Thursday, 25 April 2013

Ryanair – Athens Airport clash over decreases in fees and taxes

Ryanair – Athens Airport clash over decreases in fees and taxes
Posted by in Tourism
Low cost airline Ryanair promised to bring 10 million tourists to Greece within the next three years, should Athens airport “Eleftherios Venizelos” reduce taxes and fees. The intentions and promises were table on Tuesday by deputy CEO and director of Ryanair business operation manager Michael Cawley during a press conference.
Ryanair asked Elfetherios Venizelos to decrease the tax from current 12 euro per passenger down to 5 euro and bring it down to zero in other, peripheral airports.
Cawley described the tax policy of Athens International Airport as the “biggest problem for the tourism growth in the Greek capital, as it remains “very expensive and uncompetitive with other European countries.” He also expressed fears that the upcoming privatizations in regional airports in Greece would lead to charge increases and make them uncompetitive too.

Ryanair’s promise is to bring four million tourists in Athens, two million in Thessaloniki and four million in the rest of Greece within the next three years. The low cost airline calculated that these 10 million tourists would translate into 4.5 billion revenues for the Greek tourism sector and 10,000 new jobs.
In a calculation made by the deputy chief executive of Ryanair, these arrivals translated into a tourist currency EUR 4.5 billion and 10,000 new jobs.
Michael Cawley noted that Ryanair will present this plan to Greek development minister.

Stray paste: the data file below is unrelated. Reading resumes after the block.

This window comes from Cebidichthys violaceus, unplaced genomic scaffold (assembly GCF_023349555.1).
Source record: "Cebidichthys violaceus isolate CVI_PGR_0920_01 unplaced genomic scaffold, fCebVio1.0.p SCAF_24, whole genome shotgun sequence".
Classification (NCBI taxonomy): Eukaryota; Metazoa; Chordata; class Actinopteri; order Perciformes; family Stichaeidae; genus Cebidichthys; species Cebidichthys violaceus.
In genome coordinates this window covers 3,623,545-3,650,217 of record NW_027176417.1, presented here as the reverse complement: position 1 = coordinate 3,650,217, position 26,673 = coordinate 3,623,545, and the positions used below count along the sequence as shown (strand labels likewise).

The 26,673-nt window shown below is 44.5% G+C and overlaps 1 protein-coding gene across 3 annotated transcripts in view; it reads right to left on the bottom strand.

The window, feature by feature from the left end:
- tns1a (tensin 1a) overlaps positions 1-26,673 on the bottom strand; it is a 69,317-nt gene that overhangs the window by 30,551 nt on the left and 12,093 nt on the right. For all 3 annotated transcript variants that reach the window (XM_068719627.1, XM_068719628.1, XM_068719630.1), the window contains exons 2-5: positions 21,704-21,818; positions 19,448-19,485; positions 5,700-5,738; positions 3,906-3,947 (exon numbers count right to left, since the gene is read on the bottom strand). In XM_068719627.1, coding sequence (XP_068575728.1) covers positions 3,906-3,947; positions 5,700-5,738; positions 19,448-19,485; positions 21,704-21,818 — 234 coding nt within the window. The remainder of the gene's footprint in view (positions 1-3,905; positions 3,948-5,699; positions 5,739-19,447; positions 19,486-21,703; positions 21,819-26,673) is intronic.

AIA rejects Ryanair proposal
The answer from Athens International Airport came indeed very quickly. In a short statement it rejected the Ryanair proposals for tax and fee decrease saying:
“AIA has chosen to actively support the airlines investing in ongoing, long-term presence, aiming at development.
This business plan is not conform with the practices of Ryanair, that follows a policy of growth through regional airports, where it does not invest in long-terms. This practice, particularly in smaller markets, like the Greek one, leads to “cannibalization” of existing drive with direct negative effects on existing companies, which have invested in permanent presence.
Athens airport operates on a particular business model, like all international metropolitan airports, based on developing and maintaining long term relationships with carriers,” the statement said.
Will Greek development minister Kostis Hatzidakis take the risk and accept Ryanair proposals? It remains to be seen in near or far future.
sources: newsit, naftemporiki

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